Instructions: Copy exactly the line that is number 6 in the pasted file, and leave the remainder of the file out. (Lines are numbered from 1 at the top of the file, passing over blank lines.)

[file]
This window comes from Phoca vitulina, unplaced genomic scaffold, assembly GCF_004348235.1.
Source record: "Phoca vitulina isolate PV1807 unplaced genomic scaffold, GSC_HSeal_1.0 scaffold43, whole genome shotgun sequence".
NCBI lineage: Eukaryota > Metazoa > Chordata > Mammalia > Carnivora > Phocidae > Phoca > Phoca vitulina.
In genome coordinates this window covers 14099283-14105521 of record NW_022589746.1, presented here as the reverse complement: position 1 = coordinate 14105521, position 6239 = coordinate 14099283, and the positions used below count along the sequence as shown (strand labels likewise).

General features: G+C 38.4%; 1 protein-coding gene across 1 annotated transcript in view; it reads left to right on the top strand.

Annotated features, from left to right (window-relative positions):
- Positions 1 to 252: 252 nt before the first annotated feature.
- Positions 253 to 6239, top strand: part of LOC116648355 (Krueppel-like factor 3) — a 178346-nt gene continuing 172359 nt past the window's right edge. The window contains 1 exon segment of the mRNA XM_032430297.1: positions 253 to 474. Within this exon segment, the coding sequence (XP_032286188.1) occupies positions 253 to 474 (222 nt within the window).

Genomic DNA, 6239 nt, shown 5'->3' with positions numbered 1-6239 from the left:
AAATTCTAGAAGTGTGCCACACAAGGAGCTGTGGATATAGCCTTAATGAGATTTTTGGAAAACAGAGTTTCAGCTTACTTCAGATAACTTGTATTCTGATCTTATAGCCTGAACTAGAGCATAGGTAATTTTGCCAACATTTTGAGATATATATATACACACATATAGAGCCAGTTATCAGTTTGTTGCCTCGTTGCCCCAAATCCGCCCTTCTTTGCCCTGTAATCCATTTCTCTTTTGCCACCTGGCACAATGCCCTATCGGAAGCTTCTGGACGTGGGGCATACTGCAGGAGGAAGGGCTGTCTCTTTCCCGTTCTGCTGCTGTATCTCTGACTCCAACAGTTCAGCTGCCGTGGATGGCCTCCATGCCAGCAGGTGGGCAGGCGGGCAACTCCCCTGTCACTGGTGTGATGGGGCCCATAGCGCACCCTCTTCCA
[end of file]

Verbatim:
Annotated features, from left to right (window-relative positions):